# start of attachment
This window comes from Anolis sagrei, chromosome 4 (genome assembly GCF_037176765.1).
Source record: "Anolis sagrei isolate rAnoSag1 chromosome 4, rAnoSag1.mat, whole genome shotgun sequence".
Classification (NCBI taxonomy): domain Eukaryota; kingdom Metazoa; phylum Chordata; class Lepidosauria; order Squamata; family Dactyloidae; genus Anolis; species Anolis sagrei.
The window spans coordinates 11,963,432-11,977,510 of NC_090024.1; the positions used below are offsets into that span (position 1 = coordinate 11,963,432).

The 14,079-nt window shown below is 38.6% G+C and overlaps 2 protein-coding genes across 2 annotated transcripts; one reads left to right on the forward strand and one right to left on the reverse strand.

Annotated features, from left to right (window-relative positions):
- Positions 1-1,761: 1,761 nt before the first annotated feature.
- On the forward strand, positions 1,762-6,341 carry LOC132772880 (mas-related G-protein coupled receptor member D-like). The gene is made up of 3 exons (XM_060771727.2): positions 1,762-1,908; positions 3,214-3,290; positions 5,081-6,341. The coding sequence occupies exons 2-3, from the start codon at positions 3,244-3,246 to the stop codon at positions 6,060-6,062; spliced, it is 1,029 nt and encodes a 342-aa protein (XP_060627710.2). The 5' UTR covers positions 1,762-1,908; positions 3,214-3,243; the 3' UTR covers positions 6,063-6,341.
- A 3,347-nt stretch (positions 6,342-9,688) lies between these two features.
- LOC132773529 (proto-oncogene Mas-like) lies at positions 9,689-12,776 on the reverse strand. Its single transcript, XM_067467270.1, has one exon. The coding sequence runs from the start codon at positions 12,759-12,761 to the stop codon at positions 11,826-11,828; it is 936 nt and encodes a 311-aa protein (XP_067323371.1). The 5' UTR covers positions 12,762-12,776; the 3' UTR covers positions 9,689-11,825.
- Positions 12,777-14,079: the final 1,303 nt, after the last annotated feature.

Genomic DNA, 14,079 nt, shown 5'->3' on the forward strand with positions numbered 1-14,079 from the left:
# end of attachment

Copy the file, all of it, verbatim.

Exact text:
This window comes from Anolis sagrei, chromosome 4 (genome assembly GCF_037176765.1).
Source record: "Anolis sagrei isolate rAnoSag1 chromosome 4, rAnoSag1.mat, whole genome shotgun sequence".
Classification (NCBI taxonomy): domain Eukaryota; kingdom Metazoa; phylum Chordata; class Lepidosauria; order Squamata; family Dactyloidae; genus Anolis; species Anolis sagrei.
The window spans coordinates 11,963,432-11,977,510 of NC_090024.1; the positions used below are offsets into that span (position 1 = coordinate 11,963,432).

The 14,079-nt window shown below is 38.6% G+C and overlaps 2 protein-coding genes across 2 annotated transcripts; one reads left to right on the forward strand and one right to left on the reverse strand.

Annotated features, from left to right (window-relative positions):
- Positions 1-1,761: 1,761 nt before the first annotated feature.
- On the forward strand, positions 1,762-6,341 carry LOC132772880 (mas-related G-protein coupled receptor member D-like). The gene is made up of 3 exons (XM_060771727.2): positions 1,762-1,908; positions 3,214-3,290; positions 5,081-6,341. The coding sequence occupies exons 2-3, from the start codon at positions 3,244-3,246 to the stop codon at positions 6,060-6,062; spliced, it is 1,029 nt and encodes a 342-aa protein (XP_060627710.2). The 5' UTR covers positions 1,762-1,908; positions 3,214-3,243; the 3' UTR covers positions 6,063-6,341.
- A 3,347-nt stretch (positions 6,342-9,688) lies between these two features.
- LOC132773529 (proto-oncogene Mas-like) lies at positions 9,689-12,776 on the reverse strand. Its single transcript, XM_067467270.1, has one exon. The coding sequence runs from the start codon at positions 12,759-12,761 to the stop codon at positions 11,826-11,828; it is 936 nt and encodes a 311-aa protein (XP_067323371.1). The 5' UTR covers positions 12,762-12,776; the 3' UTR covers positions 9,689-11,825.
- Positions 12,777-14,079: the final 1,303 nt, after the last annotated feature.

Genomic DNA, 14,079 nt, shown 5'->3' on the forward strand with positions numbered 1-14,079 from the left: